Google Inc. (GOOGL) Q1 2014 Earnings Preview: First Quarter Ad Sales Could Help Google (GOOG) Boost Revenue, Earnings

  @tommylikeyt.halleck@ibtimes.com on April 15 2014 6:43 PM
  • google search pagerank engine algorithms
    Google Inc. has held internal discussions about increasing the PageRank of websites that use encryption to protect visitors from snooping, according to a report. Eduardo Munoz / Reuters
  • Google Goog Googl 1q q1 1q2014 earnings preview
    Google will announce 1Q2014 earnings Wednesday at the close of markets. The company's performance has exceeded Wall Street expectations in the past two quarters. Google Inc.
1 of 2

Google Inc. (NASDAQ:GOOGL)(NASDAQ:GOOG) is expected to report a jump in profit for the first quarter of 2014, as its strategy of packaging desktop, mobile and tablet advertising begins to pay off. Analysts say the move proves major tech companies have begun a successful transition from desktops to smaller devices.

The Mountain View, Calif., company, which reports first-quarter earnings Wednesday after the markets close, is expected to report a 12 percent jump in net income to $4.38 billion and a 10.4 percent increase in earnings per share to $6.39, according to a poll of analysts by Thomson Reuters. Revenue is expected to climb to $15.52 billion from $13.97 billion.

Google will host a conference call live stream on YouTube, scheduled for 4:30 p.m. EDT.

Online advertising has struggled in the transition from traditional desktop PCs to smartphones and tablets, and analysts say Google's success shows that tech companies that focus on mobile can win big. Google develops the Android operating system, which now powers most of the world’s smartphones.

“Google is building a comprehensive mobile presence, which places it in the center of mobile Internet ecosystem” with Android, Credit Suisse analyst Stephen Ju said in a research note to investors. Android's focus on Google products helped it prevail in the first months of 2014, and will solidify its position there in the future, he said.

In January, Google surprised the market when it announced higher earnings for the last three months of 2013 thanks in large part to the success of enhanced campaigns, a series of policy changes to the company’s advertising sales that does not differentiate between clicks on mobile devices or tablets and those on traditional desktop PCs. Google’s enhanced campaigns have helped the company’s ad sales to overcome declines in how much advertisers pay per click.

Streaming site YouTube has led Google to become the market leader in online video content, according to market research firm comScore. YouTube’s popularity will help Google increase ad revenue “as offline brand budgets continue to migrate online,” Ju said in a note.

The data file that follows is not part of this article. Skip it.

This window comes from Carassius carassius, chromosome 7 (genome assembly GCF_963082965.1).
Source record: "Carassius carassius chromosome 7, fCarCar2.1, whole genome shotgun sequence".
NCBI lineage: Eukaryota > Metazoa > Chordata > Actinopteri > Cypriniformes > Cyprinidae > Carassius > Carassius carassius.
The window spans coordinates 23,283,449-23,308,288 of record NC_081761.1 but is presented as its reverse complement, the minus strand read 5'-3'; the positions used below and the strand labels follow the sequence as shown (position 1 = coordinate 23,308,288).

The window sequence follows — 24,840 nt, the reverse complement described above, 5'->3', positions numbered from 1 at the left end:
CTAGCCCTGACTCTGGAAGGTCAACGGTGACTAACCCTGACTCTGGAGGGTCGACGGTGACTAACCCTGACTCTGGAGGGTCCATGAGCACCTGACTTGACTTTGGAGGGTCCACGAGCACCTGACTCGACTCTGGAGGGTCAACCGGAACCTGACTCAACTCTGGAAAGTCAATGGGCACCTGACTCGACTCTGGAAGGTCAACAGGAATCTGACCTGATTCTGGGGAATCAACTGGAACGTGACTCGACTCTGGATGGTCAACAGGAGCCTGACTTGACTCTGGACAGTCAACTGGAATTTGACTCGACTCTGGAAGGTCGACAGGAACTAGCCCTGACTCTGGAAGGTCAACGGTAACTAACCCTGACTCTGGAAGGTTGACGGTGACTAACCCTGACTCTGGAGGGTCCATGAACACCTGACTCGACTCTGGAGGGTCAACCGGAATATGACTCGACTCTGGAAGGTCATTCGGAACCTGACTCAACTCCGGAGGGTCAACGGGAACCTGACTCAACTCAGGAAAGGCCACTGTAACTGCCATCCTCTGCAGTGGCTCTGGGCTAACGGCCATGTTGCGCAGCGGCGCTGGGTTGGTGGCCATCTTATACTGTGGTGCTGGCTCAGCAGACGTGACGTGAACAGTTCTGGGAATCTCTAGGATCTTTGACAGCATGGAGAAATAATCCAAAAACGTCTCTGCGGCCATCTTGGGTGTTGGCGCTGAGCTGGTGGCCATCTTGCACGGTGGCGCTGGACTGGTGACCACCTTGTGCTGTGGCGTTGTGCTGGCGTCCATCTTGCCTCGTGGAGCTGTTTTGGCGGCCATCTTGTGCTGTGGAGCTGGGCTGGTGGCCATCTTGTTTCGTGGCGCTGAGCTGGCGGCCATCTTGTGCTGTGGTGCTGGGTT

Despite the first quarter being “seasonally weak” for retail search, Ju said companies would maintain “relatively constant retail budget allocations to Product Listing Ads.” PLAs are a different source of Google’s revenue from search ads, and analysts say that along with YouTube, they could help speed along the shift from offline to online advertising.

Youssef Squali, an analyst with Cantor Fitzgerald, said in a note that thanks to a “superior user experience, greater engagement and higher conversion, PLAs are revolutionizing the way retailers are buying keywords on Google.”

Google acquired Nest Labs Inc. in January for $3.2 billion; Nest is a manufacturer of Wi-Fi-connected devices for the home like the Nest Learning Thermostat. The company had to halt sales of its Nest Protect smoke and carbon monoxide detector earlier this month, but poor sales at Nest Labs might reflect its recent acquisition rather than longer-term problems for the acquisition. Google does not traditionally offer a detailed breakdown its revenue sources, making it difficult to pinpoint the company's successes and failures.

Google announced the sale of Motorola Mobility in March for $2.9 billion to Lenovo. Google had operated Motorola at a loss after acquiring it for $12.5 billion in 2011. Needham analysts Kerry Rice said in a note to investors at the time that they should "rejoice" over the sale.

“Google’s revenue growth and margin structure should accelerate and increase with the weight of Motorola Mobility lifted from the financials,” Rice wrote. “Importantly, we believe Google should retain the vast majority of Motorola Mobility’s patents. Ultimately, we believe the acquisition of Motorola by Google was a successful defensive play to ward off patent litigation by its primary competitors.”

Hardware sales could also bolster Google's revenue, as sales of its Chromecast streaming device have remained strong on marketplaces like Amazon.com. The company also sells the Nexus 5 smartphone and Nexus 7 tablet through partnerships with original equipment manufacturers like LG and ASUS.

Follow Reporter Thomas Halleck on Twitter

Join the Discussion